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  • No matter where on earth you go, living things are connected to each other.

  • From the tiniest of organisms to the largest of creatures, all living things need energy

  • to survive.

  • So where does that energy come from?

  • Well, matter and energy passes from one organism to another, connecting living things like

  • links in a chain: a food chain!

  • Of course a food chain is not an actual chain.

  • It's a way to talk about the relationships between organisms and show how matter and

  • energy flow between living things.

  • Every living thing on earth is part of a food chain, including you, and most things are

  • part of more than one.

  • All of the energy in earth's food chains comes from the sun.

  • The sun's energy reaches the earth as light and heat, and plants capture some of it and

  • convert it into food through photosynthesis.

  • Because plants make, or produce, their own food from the sun's energy, they are called

  • producers.

  • Every food chain must begin with a producer - for example, grass.

  • That's because animals cannot create their own food.

  • They must eat, or consume, energy from other sources.

  • That's why animals are called 'consumers.'

  • The second link in a food chain is a consumer that eats plants - an herbivore.

  • When an animal eats plants, some of the energy the plant captured from the sun is transferred

  • into the animal's body, where it is used for things like moving, breathing, and growing.

  • An herbivore is called a primary consumer.

  • 'Primary' means 'first,' because an animal eating plants is the first consumer in the

  • food chain.

  • Let's add a rabbit to our food chain.

  • Next comes a secondary consumer, the second consumer in the food chain.

  • This consumer is a carnivore, and gets their energy by eating other animals.

  • Maybe our rabbit will get eaten by a fox.

  • When the fox eats the rabbit, part of the energy that the rabbit got from the grass

  • is transferred to the fox.

  • This is the end of this simple food chain.

  • The rabbit eats the grass, then the fox eats the rabbit.

  • The energy that came from the sun is captured by the grass, transferred to the rabbit, and

  • then transferred to the fox.

  • Some food chains are longer than this one, but there can't be too many links in a food chain.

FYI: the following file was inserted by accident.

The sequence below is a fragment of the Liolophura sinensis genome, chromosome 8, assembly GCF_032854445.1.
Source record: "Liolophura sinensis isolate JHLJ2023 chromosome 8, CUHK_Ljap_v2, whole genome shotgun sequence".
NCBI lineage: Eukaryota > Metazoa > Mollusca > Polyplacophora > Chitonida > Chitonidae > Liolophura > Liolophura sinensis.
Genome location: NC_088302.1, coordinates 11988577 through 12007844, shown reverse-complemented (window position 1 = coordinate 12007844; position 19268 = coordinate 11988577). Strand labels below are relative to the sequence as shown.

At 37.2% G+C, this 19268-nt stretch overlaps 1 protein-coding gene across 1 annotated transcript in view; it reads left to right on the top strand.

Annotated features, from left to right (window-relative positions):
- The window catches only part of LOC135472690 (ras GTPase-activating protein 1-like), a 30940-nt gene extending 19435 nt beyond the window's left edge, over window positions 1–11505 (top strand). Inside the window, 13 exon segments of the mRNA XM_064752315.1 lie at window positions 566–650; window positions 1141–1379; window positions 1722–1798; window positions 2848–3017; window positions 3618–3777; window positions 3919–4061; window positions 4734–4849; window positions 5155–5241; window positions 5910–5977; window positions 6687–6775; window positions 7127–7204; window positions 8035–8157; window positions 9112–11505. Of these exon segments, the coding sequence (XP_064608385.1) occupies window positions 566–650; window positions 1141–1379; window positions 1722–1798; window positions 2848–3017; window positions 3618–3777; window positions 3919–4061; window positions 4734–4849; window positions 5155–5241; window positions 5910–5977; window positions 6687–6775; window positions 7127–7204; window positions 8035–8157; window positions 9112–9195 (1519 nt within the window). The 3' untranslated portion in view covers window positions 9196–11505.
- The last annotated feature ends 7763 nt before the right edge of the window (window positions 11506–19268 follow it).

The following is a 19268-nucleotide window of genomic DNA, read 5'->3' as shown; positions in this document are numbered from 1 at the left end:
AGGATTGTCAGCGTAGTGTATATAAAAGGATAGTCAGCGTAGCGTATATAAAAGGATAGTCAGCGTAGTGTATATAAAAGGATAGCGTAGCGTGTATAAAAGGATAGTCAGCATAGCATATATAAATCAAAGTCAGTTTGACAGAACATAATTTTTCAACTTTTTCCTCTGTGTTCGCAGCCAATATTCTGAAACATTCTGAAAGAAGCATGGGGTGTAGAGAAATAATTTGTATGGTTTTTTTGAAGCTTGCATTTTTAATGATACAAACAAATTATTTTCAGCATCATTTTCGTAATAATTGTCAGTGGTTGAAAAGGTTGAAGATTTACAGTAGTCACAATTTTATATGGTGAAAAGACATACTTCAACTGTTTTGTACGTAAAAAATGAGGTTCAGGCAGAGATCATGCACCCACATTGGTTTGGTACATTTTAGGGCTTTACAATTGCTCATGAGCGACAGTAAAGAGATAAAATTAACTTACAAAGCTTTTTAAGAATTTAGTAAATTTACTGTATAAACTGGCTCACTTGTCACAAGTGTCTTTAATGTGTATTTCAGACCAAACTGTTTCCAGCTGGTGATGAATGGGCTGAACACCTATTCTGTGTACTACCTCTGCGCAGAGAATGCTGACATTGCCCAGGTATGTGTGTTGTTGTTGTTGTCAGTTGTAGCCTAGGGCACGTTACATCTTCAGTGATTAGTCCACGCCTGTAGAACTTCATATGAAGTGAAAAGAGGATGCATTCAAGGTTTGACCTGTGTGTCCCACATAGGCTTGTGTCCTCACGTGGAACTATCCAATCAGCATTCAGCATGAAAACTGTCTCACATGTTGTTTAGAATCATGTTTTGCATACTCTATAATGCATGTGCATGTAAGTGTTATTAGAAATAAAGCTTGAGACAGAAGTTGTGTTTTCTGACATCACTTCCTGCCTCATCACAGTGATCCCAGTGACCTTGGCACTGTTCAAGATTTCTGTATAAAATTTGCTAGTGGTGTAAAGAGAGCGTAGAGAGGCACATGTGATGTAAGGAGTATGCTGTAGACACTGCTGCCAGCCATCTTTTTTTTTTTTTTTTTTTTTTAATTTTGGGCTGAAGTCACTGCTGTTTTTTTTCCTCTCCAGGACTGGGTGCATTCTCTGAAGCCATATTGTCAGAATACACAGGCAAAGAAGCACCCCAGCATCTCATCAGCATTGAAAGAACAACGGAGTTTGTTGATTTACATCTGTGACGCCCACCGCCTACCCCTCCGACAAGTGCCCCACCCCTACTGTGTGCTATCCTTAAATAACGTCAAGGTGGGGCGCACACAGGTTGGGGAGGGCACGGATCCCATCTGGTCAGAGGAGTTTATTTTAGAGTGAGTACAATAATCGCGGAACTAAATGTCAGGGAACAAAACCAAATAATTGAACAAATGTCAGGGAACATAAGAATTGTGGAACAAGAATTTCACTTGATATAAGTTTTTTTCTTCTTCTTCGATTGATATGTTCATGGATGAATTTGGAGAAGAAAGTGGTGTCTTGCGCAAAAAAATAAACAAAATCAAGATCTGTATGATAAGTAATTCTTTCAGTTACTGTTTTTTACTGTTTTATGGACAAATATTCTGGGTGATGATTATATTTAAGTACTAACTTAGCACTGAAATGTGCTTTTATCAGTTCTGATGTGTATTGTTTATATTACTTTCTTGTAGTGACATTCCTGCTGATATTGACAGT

• Each animal in the food chain uses up a lot of energy from the previous level instead

  • of passing it on meaning that only about 10% of the energy consumed by an animal will be

  • passed on to the next level.

  • Let's take a look at a longer food chain that also begins with grass.

  • This time, let's make our primary consumer a grasshopper.

  • The grasshopper eats the grass, and then gets eaten by a secondary consumer - a bluebird.

  • Then the bluebird gets eaten by a tertiary, or third-level, consumer - a snake.

  • The snake is eaten in turn by an owl.

  • The owl is the apex predator in this food chain.

  • Apex predators are not hunted and eaten by any animals.

  • We say that they are at the top of the food chain!

  • You probably recognize a lot of apex predators like lions, sharks, eagles, and crocodiles.

  • Just because they don't get eaten doesn't mean that they don't contribute to the food

  • chain, however!

  • When an animal dies their body is broken down by decomposers.

  • Decomposers are usually bacteria and fungi that break down dead plants and animals into

  • nutrients in the soil that in turn help the plants at the beginning of the food chain

  • to grow.

  • It's the circle of life!

  • Natural ecosystems usually have more complicated food chains, however.

  • A network of interconnected food chains is called a food web.

  • The arrows are used to show which direction the energy flows and help keep track of the

  • connections between organisms.

  • Now that you understand a little bit more about food chains, see if you can find the

  • connections between living things around you!

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B1 US food chain chain energy consumer rabbit eats

Food Chains for Kids: Food Webs, the Circle of Life, and the Flow of Energy - FreeSchool

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    薛明璟 posted on 2018/01/18
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